Because Evans will be granted an opportunity to cure the defects in his 1981 claim, the
Court reaches Evans’ motions that would otherwise have been moot.
Motion for Recusal (ECF No. 27)
Evans asks for a “new judge,” or essentially that this Court recuse itself from presiding
over this case. As grounds, Evans complains that this Court waited more than 100 days to
resolve his pending motions. ECF No. 27 at 2. A plaintiff’s discontent with the pace of his case
does not provide sufficient cause for recusal. See Dietz v. Bouldin, 136 S. Ct. 1885, 1892 (2016)
(“[D]istrict courts have the inherent authority to manage their dockets and courtrooms with a
view toward the efficient and expedient resolution of cases.”); see also Clinton v. Jones, 520
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U.S. 681, 706 (1997). Evans has otherwise presented no reason to support his request and thus it
must be denied.
Motion to Amend (ECF No. 10)
Evans separately moved to “amend” his Complaint to add the County and the County
Executive as Defendants. He seeks to add these parties because he could not identify PGCTV’s
registered agent, and so he presumed that the corporation is not registered. Evans is mistaken
regarding the status of PGCTV,3 and in any event, his difficulty serving a private corporation
does not entitle him to add the County or its Executive as a party. Thus, the motion to amend is
Motion for Default Judgment (ECF No. 13)
Evans seeks default judgment pursuant to Rule 55(a) of the Federal Rules of Civil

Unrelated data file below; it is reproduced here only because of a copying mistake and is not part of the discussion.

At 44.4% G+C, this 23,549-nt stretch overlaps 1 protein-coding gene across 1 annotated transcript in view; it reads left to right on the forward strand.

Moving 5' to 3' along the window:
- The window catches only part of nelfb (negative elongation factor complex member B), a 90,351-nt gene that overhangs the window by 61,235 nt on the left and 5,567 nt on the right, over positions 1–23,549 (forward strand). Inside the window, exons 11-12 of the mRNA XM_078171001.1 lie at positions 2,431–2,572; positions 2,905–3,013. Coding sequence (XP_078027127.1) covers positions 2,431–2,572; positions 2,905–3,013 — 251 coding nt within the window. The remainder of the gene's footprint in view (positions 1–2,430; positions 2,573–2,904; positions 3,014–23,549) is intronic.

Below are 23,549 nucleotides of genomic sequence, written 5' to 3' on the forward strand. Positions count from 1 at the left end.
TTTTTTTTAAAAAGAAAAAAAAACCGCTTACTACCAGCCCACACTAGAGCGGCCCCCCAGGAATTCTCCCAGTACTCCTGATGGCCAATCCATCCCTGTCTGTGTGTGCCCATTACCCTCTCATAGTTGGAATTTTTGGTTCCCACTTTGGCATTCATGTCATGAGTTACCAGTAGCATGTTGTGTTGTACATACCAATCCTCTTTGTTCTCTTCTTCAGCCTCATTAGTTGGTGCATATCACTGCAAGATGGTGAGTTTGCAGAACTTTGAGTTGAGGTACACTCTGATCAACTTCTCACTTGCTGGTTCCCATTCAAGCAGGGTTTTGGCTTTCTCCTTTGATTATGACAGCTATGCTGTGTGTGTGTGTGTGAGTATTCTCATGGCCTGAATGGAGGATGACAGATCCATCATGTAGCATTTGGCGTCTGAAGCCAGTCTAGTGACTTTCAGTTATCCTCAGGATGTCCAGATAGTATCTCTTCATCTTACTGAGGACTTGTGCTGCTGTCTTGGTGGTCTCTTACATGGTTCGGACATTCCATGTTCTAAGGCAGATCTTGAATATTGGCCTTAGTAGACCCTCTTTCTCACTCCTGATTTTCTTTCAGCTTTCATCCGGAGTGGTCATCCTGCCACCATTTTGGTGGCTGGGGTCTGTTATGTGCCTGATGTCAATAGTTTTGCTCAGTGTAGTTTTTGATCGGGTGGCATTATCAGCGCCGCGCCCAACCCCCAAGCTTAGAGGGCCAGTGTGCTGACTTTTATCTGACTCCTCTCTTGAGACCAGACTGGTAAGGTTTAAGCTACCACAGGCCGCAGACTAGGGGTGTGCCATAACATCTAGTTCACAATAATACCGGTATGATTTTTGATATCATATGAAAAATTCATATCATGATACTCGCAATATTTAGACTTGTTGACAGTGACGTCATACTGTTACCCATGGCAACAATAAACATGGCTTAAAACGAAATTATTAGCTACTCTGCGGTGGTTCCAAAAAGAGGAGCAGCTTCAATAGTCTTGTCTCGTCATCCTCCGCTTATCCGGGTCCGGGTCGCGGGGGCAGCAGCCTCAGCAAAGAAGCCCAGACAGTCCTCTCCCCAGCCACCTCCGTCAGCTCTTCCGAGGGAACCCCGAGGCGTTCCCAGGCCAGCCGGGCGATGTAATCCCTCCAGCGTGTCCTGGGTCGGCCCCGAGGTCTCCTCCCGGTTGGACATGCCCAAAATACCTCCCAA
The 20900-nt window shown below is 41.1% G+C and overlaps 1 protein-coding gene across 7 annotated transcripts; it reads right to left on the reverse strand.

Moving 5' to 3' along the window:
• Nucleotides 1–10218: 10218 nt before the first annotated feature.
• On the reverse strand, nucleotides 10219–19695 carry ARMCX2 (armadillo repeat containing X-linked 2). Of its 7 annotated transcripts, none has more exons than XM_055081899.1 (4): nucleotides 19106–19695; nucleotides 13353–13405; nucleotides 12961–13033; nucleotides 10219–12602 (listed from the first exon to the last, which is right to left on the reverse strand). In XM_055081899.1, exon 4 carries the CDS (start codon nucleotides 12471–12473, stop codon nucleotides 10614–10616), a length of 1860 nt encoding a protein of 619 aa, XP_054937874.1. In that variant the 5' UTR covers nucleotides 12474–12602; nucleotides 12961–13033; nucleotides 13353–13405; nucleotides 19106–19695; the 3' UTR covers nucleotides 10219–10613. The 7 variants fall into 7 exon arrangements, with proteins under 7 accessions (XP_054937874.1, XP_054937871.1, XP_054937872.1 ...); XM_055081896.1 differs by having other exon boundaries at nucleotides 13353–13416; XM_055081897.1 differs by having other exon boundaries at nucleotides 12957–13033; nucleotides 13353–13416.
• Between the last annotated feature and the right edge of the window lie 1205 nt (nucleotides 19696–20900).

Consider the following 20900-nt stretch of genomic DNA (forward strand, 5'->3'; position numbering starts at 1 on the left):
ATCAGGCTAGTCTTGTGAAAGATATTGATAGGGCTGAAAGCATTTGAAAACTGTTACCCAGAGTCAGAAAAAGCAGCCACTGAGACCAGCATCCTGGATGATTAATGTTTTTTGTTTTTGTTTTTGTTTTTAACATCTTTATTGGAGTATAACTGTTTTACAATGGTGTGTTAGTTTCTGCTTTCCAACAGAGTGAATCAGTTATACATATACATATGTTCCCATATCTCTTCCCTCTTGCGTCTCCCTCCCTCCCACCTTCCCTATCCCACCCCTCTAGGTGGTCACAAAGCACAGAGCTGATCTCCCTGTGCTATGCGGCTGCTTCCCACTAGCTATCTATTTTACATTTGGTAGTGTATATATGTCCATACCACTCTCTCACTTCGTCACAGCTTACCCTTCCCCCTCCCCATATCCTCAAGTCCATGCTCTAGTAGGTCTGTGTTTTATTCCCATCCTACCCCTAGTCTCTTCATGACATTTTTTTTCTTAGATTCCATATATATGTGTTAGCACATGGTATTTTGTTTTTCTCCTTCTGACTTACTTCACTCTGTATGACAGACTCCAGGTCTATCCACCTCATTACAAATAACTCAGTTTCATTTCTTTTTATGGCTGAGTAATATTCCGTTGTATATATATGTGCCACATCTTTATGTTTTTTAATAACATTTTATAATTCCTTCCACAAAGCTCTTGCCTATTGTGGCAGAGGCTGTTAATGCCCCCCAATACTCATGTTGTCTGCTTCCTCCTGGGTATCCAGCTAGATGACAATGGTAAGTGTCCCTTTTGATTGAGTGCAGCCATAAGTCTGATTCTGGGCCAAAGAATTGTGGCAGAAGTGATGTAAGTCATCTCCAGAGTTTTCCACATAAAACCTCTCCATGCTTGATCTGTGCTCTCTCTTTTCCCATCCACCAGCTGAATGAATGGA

Procedure. The rule permits that “[w]hen a party against whom a judgment for affirmative relief
is sought has failed to plead or otherwise defend, and that failure is shown by affidavit or
otherwise, the clerk must enter the party’s default.” Fed. R. Civ. P. 55(a). Under the local rules,
the plaintiff must file a written request with the clerk’s office to enter default before moving for
default judgment. See Loc. R. 108.2; Fed. R. Civ. P. 55(b)(2).
Evans’ motion for default judgment is premature given that the Clerk had not yet entered
default, a necessary precondition. See Fed. R. Civ. P. 55; Loc. R. 108.2; see also Sigala v. ABR
of VA, Inc., No. GJH-15-1779, 2016 WL 1643759, at *2 n.2 (D. Md. Apr. 21, 2016) (Obtaining a
clerk’s entry of default is a “necessary prerequisite to obtaining judgement by default.” (citation
omitted)); Structural Concrete Prods., LLC v. Clarendon Am. Ins. Co., 244 F.R.D. 317, 328
(E.D. Va. 2007) (“Before the plaintiff can move for default judgement, the clerk or the court
See Business Entity Search, Maryland Business Express, Registration & Filings,
https://egov.maryland.gov/BusinessExpress/EntitySearch (last visited July 19, 2021).
Case 8:19-cv-03529-PX Document 28 Filed 07/19/21 Page 8 of 8
must enter default.” (quotations omitted) (citation omitted)). More importantly, given the
confusion surrounding service as to PGCTV, it would be inequitable to grant the motion in the
early stages of this case. This is because the Court must endeavor to decide cases on their merits.
See SEC v. Lawbaugh, 359 F. Supp. 2d 418, 421 (D. Md. 2005). Given that this case is in its
infancy, denial of default judgment works no prejudice against Evans. The motion is, therefore,
denied. ECF No. 13.
For the foregoing reasons, Evans’ motions at ECF Nos. 10, 13 & 27 are DENIED.
PGCTV’s motion to dismiss is GRANTED with prejudice as to the Title VII claim and without
prejudice as to the section 1981 claim alleging purposeful, racial discrimination. ECF No. 21. A
separate Order follows.
United States District Judge